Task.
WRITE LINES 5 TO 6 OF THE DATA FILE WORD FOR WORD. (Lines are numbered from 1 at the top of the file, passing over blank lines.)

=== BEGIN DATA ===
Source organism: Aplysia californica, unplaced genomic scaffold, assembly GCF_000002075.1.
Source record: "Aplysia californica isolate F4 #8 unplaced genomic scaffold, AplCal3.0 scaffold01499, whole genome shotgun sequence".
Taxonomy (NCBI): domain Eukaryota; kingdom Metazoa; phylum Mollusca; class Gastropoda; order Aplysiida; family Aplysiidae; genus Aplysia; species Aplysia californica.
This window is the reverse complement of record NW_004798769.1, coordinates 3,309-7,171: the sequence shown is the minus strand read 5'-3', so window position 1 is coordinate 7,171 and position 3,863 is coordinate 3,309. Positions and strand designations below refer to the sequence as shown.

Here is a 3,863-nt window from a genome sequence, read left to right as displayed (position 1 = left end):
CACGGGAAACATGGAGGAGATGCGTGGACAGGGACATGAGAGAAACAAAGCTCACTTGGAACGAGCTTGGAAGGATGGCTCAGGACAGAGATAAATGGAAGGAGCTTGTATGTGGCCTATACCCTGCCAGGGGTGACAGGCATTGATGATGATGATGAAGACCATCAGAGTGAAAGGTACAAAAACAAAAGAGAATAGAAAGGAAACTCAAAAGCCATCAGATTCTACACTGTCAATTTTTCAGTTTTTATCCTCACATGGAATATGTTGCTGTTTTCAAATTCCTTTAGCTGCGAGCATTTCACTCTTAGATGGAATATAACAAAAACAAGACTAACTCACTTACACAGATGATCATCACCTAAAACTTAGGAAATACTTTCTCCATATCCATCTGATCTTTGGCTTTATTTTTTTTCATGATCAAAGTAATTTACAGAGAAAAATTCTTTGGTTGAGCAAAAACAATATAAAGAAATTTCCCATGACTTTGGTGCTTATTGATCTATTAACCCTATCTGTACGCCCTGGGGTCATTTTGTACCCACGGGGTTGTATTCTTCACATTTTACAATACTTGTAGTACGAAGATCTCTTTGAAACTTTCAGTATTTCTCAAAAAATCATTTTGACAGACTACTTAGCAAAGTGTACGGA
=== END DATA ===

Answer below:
Here is a 3,863-nt window from a genome sequence, read left to right as displayed (position 1 = left end):
CACGGGAAACATGGAGGAGATGCGTGGACAGGGACATGAGAGAAACAAAGCTCACTTGGAACGAGCTTGGAAGGATGGCTCAGGACAGAGATAAATGGAAGGAGCTTGTATGTGGCCTATACCCTGCCAGGGGTGACAGGCATTGATGATGATGATGAAGACCATCAGAGTGAAAGGTACAAAAACAAAAGAGAATAGAAAGGAAACTCAAAAGCCATCAGATTCTACACTGTCAATTTTTCAGTTTTTATCCTCACATGGAATATGTTGCTGTTTTCAAATTCCTTTAGCTGCGAGCATTTCACTCTTAGATGGAATATAACAAAAACAAGACTAACTCACTTACACAGATGATCATCACCTAAAACTTAGGAAATACTTTCTCCATATCCATCTGATCTTTGGCTTTATTTTTTTTCATGATCAAAGTAATTTACAGAGAAAAATTCTTTGGTTGAGCAAAAACAATATAAAGAAATTTCCCATGACTTTGGTGCTTATTGATCTATTAACCCTATCTGTACGCCCTGGGGTCATTTTGTACCCACGGGGTTGTATTCTTCACATTTTACAATACTTGTAGTACGAAGATCTCTTTGAAACTTTCAGTATTTCTCAAAAAATCATTTTGACAGACTACTTAGCAAAGTGTACGGA